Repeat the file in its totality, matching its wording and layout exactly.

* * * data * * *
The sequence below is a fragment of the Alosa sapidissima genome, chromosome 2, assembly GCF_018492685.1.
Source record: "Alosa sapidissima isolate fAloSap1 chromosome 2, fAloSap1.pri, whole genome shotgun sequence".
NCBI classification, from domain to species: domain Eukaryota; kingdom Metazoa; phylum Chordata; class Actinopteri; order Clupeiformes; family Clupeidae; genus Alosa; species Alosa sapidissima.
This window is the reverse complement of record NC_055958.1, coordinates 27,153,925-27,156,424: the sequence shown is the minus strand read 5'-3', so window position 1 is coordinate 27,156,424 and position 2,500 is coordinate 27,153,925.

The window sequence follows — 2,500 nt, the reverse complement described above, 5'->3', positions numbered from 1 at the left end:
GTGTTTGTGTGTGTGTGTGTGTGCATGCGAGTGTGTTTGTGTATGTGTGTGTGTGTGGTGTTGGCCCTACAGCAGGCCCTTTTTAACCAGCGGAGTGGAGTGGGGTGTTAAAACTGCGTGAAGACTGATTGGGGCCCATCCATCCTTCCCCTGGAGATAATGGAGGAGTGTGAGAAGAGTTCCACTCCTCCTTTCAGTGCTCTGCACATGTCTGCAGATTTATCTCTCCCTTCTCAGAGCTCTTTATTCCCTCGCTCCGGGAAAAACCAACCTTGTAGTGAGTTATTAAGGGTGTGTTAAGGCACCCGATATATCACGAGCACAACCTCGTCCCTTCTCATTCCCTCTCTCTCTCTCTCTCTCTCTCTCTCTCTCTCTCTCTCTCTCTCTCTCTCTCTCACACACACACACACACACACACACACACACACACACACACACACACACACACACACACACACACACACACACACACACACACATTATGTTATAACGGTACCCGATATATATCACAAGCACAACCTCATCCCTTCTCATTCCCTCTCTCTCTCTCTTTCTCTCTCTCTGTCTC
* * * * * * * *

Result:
The sequence below is a fragment of the Alosa sapidissima genome, chromosome 2, assembly GCF_018492685.1.
Source record: "Alosa sapidissima isolate fAloSap1 chromosome 2, fAloSap1.pri, whole genome shotgun sequence".
NCBI classification, from domain to species: domain Eukaryota; kingdom Metazoa; phylum Chordata; class Actinopteri; order Clupeiformes; family Clupeidae; genus Alosa; species Alosa sapidissima.
This window is the reverse complement of record NC_055958.1, coordinates 27,153,925-27,156,424: the sequence shown is the minus strand read 5'-3', so window position 1 is coordinate 27,156,424 and position 2,500 is coordinate 27,153,925.

The window sequence follows — 2,500 nt, the reverse complement described above, 5'->3', positions numbered from 1 at the left end:
GTGTTTGTGTGTGTGTGTGTGTGCATGCGAGTGTGTTTGTGTATGTGTGTGTGTGTGGTGTTGGCCCTACAGCAGGCCCTTTTTAACCAGCGGAGTGGAGTGGGGTGTTAAAACTGCGTGAAGACTGATTGGGGCCCATCCATCCTTCCCCTGGAGATAATGGAGGAGTGTGAGAAGAGTTCCACTCCTCCTTTCAGTGCTCTGCACATGTCTGCAGATTTATCTCTCCCTTCTCAGAGCTCTTTATTCCCTCGCTCCGGGAAAAACCAACCTTGTAGTGAGTTATTAAGGGTGTGTTAAGGCACCCGATATATCACGAGCACAACCTCGTCCCTTCTCATTCCCTCTCTCTCTCTCTCTCTCTCTCTCTCTCTCTCTCTCTCTCTCTCTCTCTCTCTCACACACACACACACACACACACACACACACACACACACACACACACACACACACACACACACACACACACACACACACACACATTATGTTATAACGGTACCCGATATATATCACAAGCACAACCTCATCCCTTCTCATTCCCTCTCTCTCTCTCTTTCTCTCTCTCTGTCTC